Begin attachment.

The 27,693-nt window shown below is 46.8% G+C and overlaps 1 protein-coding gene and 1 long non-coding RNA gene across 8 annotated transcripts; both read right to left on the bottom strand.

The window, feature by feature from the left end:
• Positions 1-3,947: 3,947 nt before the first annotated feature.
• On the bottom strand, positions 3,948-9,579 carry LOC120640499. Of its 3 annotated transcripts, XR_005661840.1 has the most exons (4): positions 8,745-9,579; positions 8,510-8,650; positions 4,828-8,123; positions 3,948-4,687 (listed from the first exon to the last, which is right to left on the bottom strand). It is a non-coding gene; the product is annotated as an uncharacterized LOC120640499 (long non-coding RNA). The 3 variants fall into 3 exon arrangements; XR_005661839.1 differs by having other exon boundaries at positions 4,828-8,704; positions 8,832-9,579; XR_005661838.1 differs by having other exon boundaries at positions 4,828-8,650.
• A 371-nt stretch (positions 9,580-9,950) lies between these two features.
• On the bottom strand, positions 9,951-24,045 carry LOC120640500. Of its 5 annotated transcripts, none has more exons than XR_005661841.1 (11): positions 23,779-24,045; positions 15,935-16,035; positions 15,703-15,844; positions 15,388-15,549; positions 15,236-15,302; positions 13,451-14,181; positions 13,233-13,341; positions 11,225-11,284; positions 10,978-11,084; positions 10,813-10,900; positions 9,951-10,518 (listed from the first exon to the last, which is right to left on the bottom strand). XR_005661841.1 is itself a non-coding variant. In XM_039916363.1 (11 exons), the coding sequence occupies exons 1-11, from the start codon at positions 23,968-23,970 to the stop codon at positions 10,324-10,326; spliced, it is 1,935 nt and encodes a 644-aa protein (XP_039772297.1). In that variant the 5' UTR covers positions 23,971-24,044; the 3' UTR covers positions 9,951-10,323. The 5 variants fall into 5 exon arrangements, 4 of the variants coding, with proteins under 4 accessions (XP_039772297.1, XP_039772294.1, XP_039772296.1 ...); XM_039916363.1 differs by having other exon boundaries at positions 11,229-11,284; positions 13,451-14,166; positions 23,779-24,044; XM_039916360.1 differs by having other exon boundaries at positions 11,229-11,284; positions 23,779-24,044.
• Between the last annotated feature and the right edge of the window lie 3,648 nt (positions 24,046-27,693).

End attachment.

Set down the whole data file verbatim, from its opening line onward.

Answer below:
The 27,693-nt window shown below is 46.8% G+C and overlaps 1 protein-coding gene and 1 long non-coding RNA gene across 8 annotated transcripts; both read right to left on the bottom strand.

The window, feature by feature from the left end:
• Positions 1-3,947: 3,947 nt before the first annotated feature.
• On the bottom strand, positions 3,948-9,579 carry LOC120640499. Of its 3 annotated transcripts, XR_005661840.1 has the most exons (4): positions 8,745-9,579; positions 8,510-8,650; positions 4,828-8,123; positions 3,948-4,687 (listed from the first exon to the last, which is right to left on the bottom strand). It is a non-coding gene; the product is annotated as an uncharacterized LOC120640499 (long non-coding RNA). The 3 variants fall into 3 exon arrangements; XR_005661839.1 differs by having other exon boundaries at positions 4,828-8,704; positions 8,832-9,579; XR_005661838.1 differs by having other exon boundaries at positions 4,828-8,650.
• A 371-nt stretch (positions 9,580-9,950) lies between these two features.
• On the bottom strand, positions 9,951-24,045 carry LOC120640500. Of its 5 annotated transcripts, none has more exons than XR_005661841.1 (11): positions 23,779-24,045; positions 15,935-16,035; positions 15,703-15,844; positions 15,388-15,549; positions 15,236-15,302; positions 13,451-14,181; positions 13,233-13,341; positions 11,225-11,284; positions 10,978-11,084; positions 10,813-10,900; positions 9,951-10,518 (listed from the first exon to the last, which is right to left on the bottom strand). XR_005661841.1 is itself a non-coding variant. In XM_039916363.1 (11 exons), the coding sequence occupies exons 1-11, from the start codon at positions 23,968-23,970 to the stop codon at positions 10,324-10,326; spliced, it is 1,935 nt and encodes a 644-aa protein (XP_039772297.1). In that variant the 5' UTR covers positions 23,971-24,044; the 3' UTR covers positions 9,951-10,323. The 5 variants fall into 5 exon arrangements, 4 of the variants coding, with proteins under 4 accessions (XP_039772297.1, XP_039772294.1, XP_039772296.1 ...); XM_039916363.1 differs by having other exon boundaries at positions 11,229-11,284; positions 13,451-14,166; positions 23,779-24,044; XM_039916360.1 differs by having other exon boundaries at positions 11,229-11,284; positions 23,779-24,044.
• Between the last annotated feature and the right edge of the window lie 3,648 nt (positions 24,046-27,693).